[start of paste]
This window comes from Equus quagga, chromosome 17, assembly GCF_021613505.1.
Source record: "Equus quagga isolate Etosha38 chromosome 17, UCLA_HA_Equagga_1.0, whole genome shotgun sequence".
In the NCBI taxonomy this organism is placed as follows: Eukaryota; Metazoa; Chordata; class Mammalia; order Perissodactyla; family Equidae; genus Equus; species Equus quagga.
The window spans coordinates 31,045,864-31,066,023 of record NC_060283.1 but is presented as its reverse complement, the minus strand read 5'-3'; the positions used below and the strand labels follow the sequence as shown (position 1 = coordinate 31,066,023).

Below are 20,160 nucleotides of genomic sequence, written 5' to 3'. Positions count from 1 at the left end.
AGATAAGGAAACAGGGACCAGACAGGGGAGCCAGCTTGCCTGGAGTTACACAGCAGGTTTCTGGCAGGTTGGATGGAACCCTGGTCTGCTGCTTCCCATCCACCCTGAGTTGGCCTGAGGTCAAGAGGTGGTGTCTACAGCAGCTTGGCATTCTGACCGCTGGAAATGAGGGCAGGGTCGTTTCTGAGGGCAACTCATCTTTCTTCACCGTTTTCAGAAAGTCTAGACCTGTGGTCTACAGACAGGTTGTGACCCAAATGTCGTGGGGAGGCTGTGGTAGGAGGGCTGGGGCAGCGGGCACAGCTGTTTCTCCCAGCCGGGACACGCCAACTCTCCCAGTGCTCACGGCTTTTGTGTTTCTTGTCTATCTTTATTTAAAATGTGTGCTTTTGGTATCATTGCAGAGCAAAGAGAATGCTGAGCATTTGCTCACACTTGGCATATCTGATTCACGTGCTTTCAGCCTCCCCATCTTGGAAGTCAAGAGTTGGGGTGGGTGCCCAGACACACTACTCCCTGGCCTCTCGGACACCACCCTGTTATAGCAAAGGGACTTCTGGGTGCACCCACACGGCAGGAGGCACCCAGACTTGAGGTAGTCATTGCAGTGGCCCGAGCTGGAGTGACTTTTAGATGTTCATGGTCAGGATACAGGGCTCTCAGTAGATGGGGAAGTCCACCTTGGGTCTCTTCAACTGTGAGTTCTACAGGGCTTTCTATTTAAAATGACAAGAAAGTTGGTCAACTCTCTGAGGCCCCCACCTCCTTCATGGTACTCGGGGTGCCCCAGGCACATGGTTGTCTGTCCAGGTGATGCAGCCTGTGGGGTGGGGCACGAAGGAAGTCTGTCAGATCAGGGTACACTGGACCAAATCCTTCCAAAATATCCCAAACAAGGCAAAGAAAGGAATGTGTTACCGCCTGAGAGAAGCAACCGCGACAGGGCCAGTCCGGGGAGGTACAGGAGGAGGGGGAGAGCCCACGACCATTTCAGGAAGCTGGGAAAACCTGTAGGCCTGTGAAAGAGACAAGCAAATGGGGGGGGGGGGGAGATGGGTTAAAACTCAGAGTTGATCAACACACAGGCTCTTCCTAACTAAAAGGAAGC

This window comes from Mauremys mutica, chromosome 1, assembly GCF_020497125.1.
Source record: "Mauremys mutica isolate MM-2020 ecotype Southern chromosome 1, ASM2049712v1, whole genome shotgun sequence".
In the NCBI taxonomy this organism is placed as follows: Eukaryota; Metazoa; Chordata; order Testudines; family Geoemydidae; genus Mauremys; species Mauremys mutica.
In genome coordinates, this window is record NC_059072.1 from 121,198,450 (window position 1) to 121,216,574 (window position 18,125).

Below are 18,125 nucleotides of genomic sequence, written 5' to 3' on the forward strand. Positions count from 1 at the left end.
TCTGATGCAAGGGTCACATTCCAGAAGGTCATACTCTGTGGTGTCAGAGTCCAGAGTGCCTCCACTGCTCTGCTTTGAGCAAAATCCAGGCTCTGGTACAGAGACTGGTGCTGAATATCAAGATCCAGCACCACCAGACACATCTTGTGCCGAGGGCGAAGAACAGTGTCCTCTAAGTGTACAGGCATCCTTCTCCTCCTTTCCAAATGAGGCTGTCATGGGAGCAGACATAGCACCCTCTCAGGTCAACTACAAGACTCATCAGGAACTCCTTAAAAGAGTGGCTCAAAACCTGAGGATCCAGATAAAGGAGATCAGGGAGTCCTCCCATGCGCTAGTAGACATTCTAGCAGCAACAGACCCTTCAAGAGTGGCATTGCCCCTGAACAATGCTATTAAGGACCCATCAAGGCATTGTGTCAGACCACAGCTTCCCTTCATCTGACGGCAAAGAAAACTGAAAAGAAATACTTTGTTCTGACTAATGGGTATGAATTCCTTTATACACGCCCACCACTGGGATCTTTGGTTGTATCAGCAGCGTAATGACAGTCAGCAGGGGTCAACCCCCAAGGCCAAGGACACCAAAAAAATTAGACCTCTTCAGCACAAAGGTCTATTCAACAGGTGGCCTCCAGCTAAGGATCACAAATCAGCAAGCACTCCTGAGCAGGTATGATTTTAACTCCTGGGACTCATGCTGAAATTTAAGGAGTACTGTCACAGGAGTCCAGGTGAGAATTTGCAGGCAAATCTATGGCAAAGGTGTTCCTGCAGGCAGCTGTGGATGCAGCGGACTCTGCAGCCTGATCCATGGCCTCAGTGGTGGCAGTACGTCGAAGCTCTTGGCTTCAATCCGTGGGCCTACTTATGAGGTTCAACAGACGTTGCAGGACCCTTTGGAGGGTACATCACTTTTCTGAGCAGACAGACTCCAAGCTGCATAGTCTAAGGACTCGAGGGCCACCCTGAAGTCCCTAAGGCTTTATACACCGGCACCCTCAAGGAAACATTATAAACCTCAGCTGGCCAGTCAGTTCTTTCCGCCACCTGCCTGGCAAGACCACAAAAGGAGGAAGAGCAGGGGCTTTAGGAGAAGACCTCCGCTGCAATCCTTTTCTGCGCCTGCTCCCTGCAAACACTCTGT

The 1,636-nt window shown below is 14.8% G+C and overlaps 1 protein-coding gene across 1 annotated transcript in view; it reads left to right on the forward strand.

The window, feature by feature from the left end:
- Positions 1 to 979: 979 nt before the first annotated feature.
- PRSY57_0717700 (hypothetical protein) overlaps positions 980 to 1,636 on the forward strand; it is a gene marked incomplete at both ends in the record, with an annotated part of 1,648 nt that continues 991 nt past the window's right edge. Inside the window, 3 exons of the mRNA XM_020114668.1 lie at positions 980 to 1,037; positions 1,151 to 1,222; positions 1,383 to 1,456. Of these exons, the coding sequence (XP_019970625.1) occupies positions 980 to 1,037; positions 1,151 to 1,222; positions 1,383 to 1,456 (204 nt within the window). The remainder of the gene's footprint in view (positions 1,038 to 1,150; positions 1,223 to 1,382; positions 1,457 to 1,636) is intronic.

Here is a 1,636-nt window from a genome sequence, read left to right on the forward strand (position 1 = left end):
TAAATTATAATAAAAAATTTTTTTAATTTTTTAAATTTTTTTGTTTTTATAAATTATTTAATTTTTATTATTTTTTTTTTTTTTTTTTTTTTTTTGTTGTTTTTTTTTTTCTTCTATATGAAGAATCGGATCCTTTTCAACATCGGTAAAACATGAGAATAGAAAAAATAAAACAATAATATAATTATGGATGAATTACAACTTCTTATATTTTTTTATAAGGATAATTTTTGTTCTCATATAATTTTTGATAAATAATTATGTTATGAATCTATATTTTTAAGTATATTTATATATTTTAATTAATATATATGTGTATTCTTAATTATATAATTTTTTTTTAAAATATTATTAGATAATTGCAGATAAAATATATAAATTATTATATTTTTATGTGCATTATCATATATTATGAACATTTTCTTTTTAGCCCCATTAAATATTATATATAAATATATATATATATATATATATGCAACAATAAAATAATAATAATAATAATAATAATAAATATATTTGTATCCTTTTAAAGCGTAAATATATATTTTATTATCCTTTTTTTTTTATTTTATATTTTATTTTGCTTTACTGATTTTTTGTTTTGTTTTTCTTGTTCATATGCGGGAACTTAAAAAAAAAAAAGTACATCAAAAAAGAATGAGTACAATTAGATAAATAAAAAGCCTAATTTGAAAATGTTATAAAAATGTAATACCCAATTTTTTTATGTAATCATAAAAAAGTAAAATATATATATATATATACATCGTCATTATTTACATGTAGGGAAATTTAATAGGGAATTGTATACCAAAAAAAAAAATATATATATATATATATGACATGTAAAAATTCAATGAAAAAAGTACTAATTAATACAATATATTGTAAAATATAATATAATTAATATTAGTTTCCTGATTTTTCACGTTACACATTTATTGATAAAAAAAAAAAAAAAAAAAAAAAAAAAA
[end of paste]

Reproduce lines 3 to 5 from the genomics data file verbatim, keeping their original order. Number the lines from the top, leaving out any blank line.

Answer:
In the NCBI taxonomy this organism is placed as follows: Eukaryota; Metazoa; Chordata; class Mammalia; order Perissodactyla; family Equidae; genus Equus; species Equus quagga.
The window spans coordinates 31,045,864-31,066,023 of record NC_060283.1 but is presented as its reverse complement, the minus strand read 5'-3'; the positions used below and the strand labels follow the sequence as shown (position 1 = coordinate 31,066,023).

Below are 20,160 nucleotides of genomic sequence, written 5' to 3'. Positions count from 1 at the left end.